Charcoal business revived after almost 10 year hiatus
A family from Fusi, Safotulafai on the big island of Savaii have returned in a big way with the revival of making and selling charcoal, almost ten years after their small business was affected by Cyclone Evan.
The family of Aupule Ioane Andersen produced charcoal from coconut shells (malala) as a source of income, selling them from their own stall at Faatoia. The arrival of Cyclone Evan in 2012 destroyed everything and stopped their family enterprise.
Almost ten years later, on Tuesday, 8 June, approximately 300 bags of their homemade charcoal were delivered to different businesses in Apia and were offered for sale at the market.
In an interview with Mafutaga Jimmy Andersen, he told the Samoa Observer that charcoals is a popular product and is much-needed in Apia or the town area.
“We have our coconut business in Savaii, we (kao) bake the coconut flesh using ovens (ogaumu kaopopo) but we would have to get rid of the shells and it became a big problem. There were too many shells on our land," said Mafutaga.
"Before cyclone Evan struck, we always produced charcoal and sold them at our flea market at Faatoia. It was one of the most needed products as the majority of the food industry buys them to cook their food, because of high heating capacity. Many church youths used to buy our charcoals and use it when they have barbecues, because they said the barbecue smells good with charcoal.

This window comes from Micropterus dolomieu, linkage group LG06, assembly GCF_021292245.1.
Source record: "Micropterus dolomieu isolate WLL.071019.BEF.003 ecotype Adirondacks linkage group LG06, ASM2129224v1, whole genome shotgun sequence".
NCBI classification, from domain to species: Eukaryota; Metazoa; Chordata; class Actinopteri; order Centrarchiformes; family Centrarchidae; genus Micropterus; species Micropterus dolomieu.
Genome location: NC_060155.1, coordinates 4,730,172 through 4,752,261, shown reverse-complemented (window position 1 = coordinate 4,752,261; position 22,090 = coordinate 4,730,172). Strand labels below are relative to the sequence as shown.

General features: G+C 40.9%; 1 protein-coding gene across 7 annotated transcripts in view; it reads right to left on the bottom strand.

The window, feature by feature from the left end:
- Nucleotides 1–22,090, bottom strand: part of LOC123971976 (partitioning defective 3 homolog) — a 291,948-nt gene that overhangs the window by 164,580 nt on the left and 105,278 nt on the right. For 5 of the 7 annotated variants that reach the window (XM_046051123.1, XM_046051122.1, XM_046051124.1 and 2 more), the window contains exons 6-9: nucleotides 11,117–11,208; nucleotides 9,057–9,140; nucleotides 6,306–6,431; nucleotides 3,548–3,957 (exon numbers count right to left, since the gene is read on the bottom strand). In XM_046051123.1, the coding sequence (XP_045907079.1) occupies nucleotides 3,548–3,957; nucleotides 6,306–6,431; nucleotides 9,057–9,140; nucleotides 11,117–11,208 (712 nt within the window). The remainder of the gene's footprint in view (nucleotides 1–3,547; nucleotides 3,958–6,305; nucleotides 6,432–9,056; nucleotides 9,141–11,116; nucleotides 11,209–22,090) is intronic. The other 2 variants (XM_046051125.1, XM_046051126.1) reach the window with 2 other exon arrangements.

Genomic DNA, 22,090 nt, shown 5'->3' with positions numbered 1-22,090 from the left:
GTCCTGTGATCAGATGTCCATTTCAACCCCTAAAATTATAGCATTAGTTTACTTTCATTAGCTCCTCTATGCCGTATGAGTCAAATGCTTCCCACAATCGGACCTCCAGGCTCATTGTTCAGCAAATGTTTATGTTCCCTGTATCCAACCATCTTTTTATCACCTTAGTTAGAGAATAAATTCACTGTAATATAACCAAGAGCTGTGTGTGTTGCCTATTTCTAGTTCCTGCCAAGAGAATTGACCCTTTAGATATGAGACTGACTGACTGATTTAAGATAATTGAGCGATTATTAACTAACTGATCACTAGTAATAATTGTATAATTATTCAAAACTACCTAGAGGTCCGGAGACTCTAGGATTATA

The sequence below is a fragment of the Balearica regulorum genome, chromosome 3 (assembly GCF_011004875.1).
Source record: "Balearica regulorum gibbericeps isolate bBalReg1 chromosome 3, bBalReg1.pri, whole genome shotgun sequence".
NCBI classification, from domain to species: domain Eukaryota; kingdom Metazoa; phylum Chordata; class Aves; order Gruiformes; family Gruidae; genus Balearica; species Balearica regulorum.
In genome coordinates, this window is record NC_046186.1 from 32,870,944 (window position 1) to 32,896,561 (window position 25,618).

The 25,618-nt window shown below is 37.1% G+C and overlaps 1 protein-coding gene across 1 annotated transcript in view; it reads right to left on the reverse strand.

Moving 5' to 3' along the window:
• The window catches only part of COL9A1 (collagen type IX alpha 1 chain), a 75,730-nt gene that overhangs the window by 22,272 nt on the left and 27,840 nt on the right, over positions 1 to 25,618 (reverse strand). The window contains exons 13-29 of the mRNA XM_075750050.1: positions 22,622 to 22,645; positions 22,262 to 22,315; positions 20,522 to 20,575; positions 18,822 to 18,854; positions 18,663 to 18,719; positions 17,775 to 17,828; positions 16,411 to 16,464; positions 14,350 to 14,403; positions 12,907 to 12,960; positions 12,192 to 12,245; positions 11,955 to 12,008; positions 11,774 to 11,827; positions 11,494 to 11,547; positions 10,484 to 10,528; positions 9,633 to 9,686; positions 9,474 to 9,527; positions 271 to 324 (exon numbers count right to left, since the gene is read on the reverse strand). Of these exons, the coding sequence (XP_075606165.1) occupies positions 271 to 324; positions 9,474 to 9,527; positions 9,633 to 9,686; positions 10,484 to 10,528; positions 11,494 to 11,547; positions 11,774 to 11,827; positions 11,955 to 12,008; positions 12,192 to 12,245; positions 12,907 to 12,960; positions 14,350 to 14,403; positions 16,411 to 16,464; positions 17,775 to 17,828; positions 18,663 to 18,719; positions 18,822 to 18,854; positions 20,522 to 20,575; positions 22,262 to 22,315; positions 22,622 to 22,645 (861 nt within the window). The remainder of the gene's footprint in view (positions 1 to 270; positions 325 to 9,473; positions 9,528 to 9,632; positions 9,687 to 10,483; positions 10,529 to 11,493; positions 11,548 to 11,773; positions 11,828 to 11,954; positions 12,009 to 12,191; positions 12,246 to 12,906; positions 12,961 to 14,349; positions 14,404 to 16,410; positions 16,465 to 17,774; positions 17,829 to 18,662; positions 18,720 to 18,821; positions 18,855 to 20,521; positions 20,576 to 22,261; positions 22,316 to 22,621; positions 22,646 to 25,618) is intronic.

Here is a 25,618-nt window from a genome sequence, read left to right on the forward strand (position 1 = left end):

“But when cyclone Evan destroyed our flea market, our charcoal business was not the same. We ended up selling them in Savaii and stopped bringing them here to Upolu. But because I remember, the experience from before that it was a much needed product, that’s why I wanted to continue and get extra money for my family.”
Mafutaga said that supply was steady now and he knew that he could sell more if he brought the bags of charcoal back to Apia, where there was a greater need.
“This is our first load of charcoal since we had to close up, and we're bringing 300 bags to sell at $6 cost per bag. I hope to get more business partners and food producers to sell to, and hope for some of my old friends who used to come to me and buy their charcoal to help get me moving again and give me hope so that I can keep coming here to sell them.”